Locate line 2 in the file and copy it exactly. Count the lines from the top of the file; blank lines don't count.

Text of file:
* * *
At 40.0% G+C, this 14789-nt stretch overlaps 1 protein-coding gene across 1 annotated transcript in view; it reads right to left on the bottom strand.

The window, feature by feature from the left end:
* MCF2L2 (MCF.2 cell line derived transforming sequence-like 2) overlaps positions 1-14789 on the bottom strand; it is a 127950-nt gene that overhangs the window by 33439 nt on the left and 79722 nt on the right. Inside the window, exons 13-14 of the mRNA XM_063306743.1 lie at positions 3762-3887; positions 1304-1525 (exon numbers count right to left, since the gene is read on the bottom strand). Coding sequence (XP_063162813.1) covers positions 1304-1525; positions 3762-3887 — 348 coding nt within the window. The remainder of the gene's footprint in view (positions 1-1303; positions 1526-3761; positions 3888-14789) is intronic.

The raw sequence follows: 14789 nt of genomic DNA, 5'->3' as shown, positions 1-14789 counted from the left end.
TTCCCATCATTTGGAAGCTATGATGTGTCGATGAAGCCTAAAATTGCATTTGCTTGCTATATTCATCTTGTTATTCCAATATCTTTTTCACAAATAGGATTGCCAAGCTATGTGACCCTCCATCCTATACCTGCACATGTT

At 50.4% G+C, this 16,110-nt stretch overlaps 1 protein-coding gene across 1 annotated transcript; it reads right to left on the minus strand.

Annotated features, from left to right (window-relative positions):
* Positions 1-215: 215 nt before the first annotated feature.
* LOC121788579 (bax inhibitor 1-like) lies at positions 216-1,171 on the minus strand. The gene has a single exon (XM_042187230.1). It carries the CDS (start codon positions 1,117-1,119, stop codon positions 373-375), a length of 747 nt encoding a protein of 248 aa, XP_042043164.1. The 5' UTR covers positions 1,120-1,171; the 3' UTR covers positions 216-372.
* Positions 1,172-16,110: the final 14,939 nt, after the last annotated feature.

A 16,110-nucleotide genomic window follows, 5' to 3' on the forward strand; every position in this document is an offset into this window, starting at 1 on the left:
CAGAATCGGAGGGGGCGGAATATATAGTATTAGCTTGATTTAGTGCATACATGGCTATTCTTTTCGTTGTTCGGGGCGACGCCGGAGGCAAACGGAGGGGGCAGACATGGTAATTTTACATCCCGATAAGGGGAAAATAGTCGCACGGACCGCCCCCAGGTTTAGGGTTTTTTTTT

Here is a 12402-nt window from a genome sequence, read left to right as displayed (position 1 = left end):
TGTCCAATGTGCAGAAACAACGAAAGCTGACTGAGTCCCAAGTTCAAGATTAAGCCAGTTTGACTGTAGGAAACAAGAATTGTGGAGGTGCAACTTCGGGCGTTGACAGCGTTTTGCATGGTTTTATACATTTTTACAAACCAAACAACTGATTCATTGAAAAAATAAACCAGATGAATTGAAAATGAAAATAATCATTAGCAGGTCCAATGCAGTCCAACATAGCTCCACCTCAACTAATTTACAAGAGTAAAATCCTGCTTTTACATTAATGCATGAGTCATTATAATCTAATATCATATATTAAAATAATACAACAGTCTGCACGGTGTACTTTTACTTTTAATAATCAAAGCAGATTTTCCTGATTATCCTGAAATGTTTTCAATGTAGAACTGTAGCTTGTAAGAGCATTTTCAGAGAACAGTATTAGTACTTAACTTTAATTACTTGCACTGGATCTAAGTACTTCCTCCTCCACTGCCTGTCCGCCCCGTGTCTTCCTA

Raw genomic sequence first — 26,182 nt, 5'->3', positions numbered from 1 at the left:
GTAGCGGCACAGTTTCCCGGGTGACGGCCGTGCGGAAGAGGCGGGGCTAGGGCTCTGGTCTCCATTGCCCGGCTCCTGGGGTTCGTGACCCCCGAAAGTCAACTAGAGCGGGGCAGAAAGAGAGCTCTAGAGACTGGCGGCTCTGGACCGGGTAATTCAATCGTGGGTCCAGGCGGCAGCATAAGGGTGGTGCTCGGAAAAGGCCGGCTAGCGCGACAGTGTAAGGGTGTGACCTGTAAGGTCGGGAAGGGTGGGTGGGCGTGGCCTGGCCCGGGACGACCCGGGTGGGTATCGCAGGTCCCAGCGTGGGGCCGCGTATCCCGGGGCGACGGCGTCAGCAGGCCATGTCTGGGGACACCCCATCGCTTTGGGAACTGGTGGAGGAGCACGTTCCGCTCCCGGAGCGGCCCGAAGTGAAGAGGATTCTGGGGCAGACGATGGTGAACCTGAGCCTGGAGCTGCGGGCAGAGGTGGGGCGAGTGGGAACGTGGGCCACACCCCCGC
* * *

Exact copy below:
The window, feature by feature from the left end: